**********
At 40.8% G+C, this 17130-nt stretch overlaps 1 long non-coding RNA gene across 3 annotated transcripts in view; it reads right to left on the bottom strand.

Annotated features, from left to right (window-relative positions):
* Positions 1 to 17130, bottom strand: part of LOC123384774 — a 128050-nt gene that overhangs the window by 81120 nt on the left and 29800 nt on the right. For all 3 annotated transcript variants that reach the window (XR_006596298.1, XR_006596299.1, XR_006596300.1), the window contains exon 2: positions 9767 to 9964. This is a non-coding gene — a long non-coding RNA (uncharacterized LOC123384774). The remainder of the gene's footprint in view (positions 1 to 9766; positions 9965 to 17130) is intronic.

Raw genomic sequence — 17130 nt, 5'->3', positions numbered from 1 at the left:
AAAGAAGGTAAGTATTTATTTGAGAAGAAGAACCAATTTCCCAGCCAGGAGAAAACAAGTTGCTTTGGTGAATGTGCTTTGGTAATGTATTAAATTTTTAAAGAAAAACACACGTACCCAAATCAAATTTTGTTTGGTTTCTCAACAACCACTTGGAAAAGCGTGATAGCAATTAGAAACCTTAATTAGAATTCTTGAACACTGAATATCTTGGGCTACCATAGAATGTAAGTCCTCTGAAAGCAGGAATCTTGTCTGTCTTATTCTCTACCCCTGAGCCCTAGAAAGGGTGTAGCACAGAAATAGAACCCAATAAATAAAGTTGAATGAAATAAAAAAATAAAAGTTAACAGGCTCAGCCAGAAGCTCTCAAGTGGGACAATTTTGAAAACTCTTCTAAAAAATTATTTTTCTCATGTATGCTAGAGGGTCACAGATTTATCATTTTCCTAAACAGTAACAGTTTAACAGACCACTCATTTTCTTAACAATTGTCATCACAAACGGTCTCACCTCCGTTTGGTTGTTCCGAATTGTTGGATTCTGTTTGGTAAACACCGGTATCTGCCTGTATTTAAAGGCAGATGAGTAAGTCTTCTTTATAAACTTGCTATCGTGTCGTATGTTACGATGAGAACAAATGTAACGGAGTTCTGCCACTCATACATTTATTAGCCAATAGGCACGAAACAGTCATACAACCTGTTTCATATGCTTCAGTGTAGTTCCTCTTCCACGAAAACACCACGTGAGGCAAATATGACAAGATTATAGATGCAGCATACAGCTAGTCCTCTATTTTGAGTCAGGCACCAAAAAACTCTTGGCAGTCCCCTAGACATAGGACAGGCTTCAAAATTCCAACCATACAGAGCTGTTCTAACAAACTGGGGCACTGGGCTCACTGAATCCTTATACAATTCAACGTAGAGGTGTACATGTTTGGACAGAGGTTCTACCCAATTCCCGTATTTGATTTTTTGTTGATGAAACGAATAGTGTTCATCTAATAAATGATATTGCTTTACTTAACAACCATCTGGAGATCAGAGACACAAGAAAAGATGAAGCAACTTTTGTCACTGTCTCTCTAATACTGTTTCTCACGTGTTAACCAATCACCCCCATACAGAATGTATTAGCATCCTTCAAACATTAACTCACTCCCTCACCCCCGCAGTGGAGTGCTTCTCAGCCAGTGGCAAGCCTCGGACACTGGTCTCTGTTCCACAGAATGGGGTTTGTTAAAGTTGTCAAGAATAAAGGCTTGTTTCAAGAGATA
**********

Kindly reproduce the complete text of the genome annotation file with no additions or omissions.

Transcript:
At 40.8% G+C, this 17130-nt stretch overlaps 1 long non-coding RNA gene across 3 annotated transcripts in view; it reads right to left on the bottom strand.

Annotated features, from left to right (window-relative positions):
* Positions 1 to 17130, bottom strand: part of LOC123384774 — a 128050-nt gene that overhangs the window by 81120 nt on the left and 29800 nt on the right. For all 3 annotated transcript variants that reach the window (XR_006596298.1, XR_006596299.1, XR_006596300.1), the window contains exon 2: positions 9767 to 9964. This is a non-coding gene — a long non-coding RNA (uncharacterized LOC123384774). The remainder of the gene's footprint in view (positions 1 to 9766; positions 9965 to 17130) is intronic.

Raw genomic sequence — 17130 nt, 5'->3', positions numbered from 1 at the left:
AAAGAAGGTAAGTATTTATTTGAGAAGAAGAACCAATTTCCCAGCCAGGAGAAAACAAGTTGCTTTGGTGAATGTGCTTTGGTAATGTATTAAATTTTTAAAGAAAAACACACGTACCCAAATCAAATTTTGTTTGGTTTCTCAACAACCACTTGGAAAAGCGTGATAGCAATTAGAAACCTTAATTAGAATTCTTGAACACTGAATATCTTGGGCTACCATAGAATGTAAGTCCTCTGAAAGCAGGAATCTTGTCTGTCTTATTCTCTACCCCTGAGCCCTAGAAAGGGTGTAGCACAGAAATAGAACCCAATAAATAAAGTTGAATGAAATAAAAAAATAAAAGTTAACAGGCTCAGCCAGAAGCTCTCAAGTGGGACAATTTTGAAAACTCTTCTAAAAAATTATTTTTCTCATGTATGCTAGAGGGTCACAGATTTATCATTTTCCTAAACAGTAACAGTTTAACAGACCACTCATTTTCTTAACAATTGTCATCACAAACGGTCTCACCTCCGTTTGGTTGTTCCGAATTGTTGGATTCTGTTTGGTAAACACCGGTATCTGCCTGTATTTAAAGGCAGATGAGTAAGTCTTCTTTATAAACTTGCTATCGTGTCGTATGTTACGATGAGAACAAATGTAACGGAGTTCTGCCACTCATACATTTATTAGCCAATAGGCACGAAACAGTCATACAACCTGTTTCATATGCTTCAGTGTAGTTCCTCTTCCACGAAAACACCACGTGAGGCAAATATGACAAGATTATAGATGCAGCATACAGCTAGTCCTCTATTTTGAGTCAGGCACCAAAAAACTCTTGGCAGTCCCCTAGACATAGGACAGGCTTCAAAATTCCAACCATACAGAGCTGTTCTAACAAACTGGGGCACTGGGCTCACTGAATCCTTATACAATTCAACGTAGAGGTGTACATGTTTGGACAGAGGTTCTACCCAATTCCCGTATTTGATTTTTTGTTGATGAAACGAATAGTGTTCATCTAATAAATGATATTGCTTTACTTAACAACCATCTGGAGATCAGAGACACAAGAAAAGATGAAGCAACTTTTGTCACTGTCTCTCTAATACTGTTTCTCACGTGTTAACCAATCACCCCCATACAGAATGTATTAGCATCCTTCAAACATTAACTCACTCCCTCACCCCCGCAGTGGAGTGCTTCTCAGCCAGTGGCAAGCCTCGGACACTGGTCTCTGTTCCACAGAATGGGGTTTGTTAAAGTTGTCAAGAATAAAGGCTTGTTTCAAGAGATA